An action or claim is frivolous if "it lacks an arguable basis either in law or in fact." Neitzke v. Williams, 490 U.S. 319, 325 (1989). Frivolousness is an objective standard that refers to a claim that "no reasonable person could suppose to have any merit." Lee v. Clinton, 209 F.3d 1025, 1026-27 (7th Cir. 2000). An action fails to state a claim upon which relief can be granted if it does not plead "enough facts to state a claim to relief that is plausible on its face." Bell Atlantic Corp. v. Twombly, 550 U.S. 544, 570 (2007). The claim of entitlement to relief must cross "the line between possibility and plausibility." Id. at 557. Conversely, a complaint is plausible on its face "when the plaintiff pleads factual content that allows the court to draw the reasonable inference that the defendant is liable for the misconduct alleged." Ashcroft v. Iqbal, 556 U.S. 662, 678 (2009). Although the Court is obligated to accept factual allegations as true, see Smith v. Peters, 631 F.3d 418, 419 (7th Cir. 2011), some factual allegations may be so sketchy or implausible that they fail to provide sufficient notice of a plaintiff's claim. Brooks v. Ross, 578 F.3d 574, 581 (7th Cir. 2009). Additionally, Courts "should not accept as adequate abstract recitations of the elements of a cause of action or conclusory legal statements." Id. At the same time, however, the factual allegations of a pro se complaint are to be liberally construed. See Arnett v. Webster, 658 F.3d 742, 751 (7th Cir. 2011); Rodriguez v. Plymouth Ambulance Serv., 577 F.3d 816, 821 (7th Cir. 2009).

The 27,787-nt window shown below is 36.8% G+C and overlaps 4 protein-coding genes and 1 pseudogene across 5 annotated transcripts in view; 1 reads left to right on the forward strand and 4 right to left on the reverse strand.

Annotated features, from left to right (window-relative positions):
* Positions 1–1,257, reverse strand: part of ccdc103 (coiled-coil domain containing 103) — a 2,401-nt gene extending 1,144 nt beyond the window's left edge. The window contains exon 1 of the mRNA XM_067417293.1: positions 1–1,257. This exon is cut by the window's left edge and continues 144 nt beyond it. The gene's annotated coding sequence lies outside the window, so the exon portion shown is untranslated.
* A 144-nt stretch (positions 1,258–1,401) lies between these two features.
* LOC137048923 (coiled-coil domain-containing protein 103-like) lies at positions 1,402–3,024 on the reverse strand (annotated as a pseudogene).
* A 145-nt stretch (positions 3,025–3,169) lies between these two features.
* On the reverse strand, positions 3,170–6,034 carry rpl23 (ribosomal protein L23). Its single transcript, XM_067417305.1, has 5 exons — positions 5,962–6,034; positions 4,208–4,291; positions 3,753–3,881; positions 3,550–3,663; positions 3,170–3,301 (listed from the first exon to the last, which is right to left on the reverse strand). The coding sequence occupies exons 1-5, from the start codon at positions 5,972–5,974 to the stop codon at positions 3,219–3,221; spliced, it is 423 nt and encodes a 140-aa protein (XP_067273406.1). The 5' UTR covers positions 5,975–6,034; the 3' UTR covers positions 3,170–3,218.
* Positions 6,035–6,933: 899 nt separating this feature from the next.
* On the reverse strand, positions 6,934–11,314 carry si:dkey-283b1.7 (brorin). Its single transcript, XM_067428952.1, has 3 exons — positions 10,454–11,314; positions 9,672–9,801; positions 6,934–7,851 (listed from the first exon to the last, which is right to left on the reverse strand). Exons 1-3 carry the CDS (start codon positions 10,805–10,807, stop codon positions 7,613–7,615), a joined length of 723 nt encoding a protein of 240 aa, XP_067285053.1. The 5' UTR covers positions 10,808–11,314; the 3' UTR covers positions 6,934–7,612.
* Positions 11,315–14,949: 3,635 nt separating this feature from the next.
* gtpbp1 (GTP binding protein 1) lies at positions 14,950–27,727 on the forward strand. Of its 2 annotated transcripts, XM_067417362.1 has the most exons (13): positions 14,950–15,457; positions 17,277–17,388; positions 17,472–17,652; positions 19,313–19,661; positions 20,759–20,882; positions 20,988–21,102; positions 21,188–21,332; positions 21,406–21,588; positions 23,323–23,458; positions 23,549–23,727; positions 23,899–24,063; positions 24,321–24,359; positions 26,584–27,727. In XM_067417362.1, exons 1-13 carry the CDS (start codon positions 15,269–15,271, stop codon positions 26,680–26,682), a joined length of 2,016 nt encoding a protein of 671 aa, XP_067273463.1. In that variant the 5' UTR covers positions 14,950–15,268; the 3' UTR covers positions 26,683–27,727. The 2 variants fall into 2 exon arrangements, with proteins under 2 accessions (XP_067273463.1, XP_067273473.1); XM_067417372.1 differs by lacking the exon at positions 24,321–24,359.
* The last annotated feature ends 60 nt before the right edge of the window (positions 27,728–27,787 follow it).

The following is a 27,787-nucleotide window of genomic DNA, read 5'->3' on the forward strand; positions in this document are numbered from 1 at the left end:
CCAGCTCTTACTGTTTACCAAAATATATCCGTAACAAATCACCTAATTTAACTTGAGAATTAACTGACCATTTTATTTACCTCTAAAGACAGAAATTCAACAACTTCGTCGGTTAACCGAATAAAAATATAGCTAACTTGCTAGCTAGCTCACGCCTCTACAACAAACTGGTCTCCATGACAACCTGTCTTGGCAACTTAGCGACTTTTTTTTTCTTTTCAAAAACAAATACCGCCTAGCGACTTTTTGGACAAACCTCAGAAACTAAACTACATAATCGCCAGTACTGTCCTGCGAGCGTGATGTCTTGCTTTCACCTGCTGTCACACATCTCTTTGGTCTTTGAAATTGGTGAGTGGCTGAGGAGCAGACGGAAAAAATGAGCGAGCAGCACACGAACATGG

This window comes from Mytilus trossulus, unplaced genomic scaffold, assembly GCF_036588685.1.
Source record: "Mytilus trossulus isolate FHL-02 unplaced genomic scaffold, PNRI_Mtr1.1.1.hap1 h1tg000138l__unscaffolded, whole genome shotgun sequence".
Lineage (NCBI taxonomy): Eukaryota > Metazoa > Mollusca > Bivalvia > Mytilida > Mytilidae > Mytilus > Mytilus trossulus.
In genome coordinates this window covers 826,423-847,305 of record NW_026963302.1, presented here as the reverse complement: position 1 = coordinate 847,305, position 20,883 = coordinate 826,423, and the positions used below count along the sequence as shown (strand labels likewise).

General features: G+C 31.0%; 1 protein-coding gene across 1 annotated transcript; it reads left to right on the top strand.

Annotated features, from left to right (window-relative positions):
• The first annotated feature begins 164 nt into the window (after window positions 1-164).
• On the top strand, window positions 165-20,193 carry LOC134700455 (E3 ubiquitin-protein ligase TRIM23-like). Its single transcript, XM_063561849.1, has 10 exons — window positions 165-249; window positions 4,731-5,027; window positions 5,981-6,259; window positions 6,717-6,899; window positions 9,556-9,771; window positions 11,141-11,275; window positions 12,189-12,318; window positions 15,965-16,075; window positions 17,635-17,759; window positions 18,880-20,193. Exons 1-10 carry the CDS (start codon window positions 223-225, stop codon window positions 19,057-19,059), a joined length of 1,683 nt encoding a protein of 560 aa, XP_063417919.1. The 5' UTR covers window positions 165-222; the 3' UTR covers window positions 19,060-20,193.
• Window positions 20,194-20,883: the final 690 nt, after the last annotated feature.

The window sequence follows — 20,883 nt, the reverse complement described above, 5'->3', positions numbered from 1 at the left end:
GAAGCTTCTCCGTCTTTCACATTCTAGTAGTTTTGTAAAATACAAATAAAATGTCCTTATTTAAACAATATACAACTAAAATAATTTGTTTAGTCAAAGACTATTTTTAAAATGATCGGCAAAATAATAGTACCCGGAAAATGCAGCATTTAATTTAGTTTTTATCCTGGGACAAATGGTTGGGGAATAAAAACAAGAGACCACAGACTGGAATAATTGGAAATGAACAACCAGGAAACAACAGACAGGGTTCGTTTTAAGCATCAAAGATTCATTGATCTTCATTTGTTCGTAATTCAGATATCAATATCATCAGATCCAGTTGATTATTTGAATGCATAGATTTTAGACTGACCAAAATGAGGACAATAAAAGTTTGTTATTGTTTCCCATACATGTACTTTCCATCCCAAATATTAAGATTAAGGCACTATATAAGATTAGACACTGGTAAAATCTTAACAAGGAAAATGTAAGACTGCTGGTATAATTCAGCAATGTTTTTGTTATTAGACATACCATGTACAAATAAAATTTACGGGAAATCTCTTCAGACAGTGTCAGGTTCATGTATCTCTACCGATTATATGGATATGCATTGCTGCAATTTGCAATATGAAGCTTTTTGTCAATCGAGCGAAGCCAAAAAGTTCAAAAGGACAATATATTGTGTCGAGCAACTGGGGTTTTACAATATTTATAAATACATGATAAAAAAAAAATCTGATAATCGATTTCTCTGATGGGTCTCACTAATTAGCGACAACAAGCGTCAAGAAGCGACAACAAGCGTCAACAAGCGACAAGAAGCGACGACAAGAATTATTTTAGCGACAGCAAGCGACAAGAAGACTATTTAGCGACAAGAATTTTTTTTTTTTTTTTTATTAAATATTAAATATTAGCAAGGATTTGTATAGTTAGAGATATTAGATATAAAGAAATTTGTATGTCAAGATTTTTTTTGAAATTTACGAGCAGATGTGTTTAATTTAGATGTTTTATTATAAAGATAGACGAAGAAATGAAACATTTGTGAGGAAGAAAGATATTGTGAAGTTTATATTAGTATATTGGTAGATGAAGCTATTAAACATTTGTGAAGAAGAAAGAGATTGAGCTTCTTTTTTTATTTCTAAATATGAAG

After fully considering the allegations in Plaintiff's complaint, the Court concludes that it fails to state a claim upon which relief may be granted. The complaint (Doc. 1) shall thus be dismissed without prejudice. However, Plaintiff shall be allowed an opportunity to submit an amended complaint, if he believes that facts exist to support a constitutional claim. If the amended complaint still fails to state a claim, or if Plaintiff does not submit an amended complaint, the entire case shall be dismissed with prejudice, and the dismissal shall count as a strike pursuant to § 1915(g). The amended complaint shall be subject to review under § 1915A.
Deprivation of a Liberty Interest Without Due Process
The essence of Plaintiff's claim is that because of the actions of the Defendants, he was required to serve over nine months confinement in disciplinary segregation on charges that were ultimately expunged. The fact that the charges and punishment were erased from Plaintiff's record indicates that Plaintiff received due process in the end, but not in time to save him from serving the majority of the segregation term. Nonetheless, the facts contained in the complaint do not support a constitutional claim upon which relief may be granted.
Under certain limited circumstances, an inmate punished with segregation may be able to pursue a claim for deprivation of a liberty interest without due process of law. See Marion v. Columbia Corr. Inst., 559 F.3d 693, 697-98 (7th Cir. 2009). The initial inquiry is whether Plaintiff was denied procedural due process in the conduct of his disciplinary hearing. See Wolff v. McDonnell, 418 U.S. 539, 563-69 (1974) (to satisfy due process concerns, inmate must be given advance written notice of the charge, the right to appear before the hearing panel, the right to call witnesses if prison safety allows, and a written statement of the ...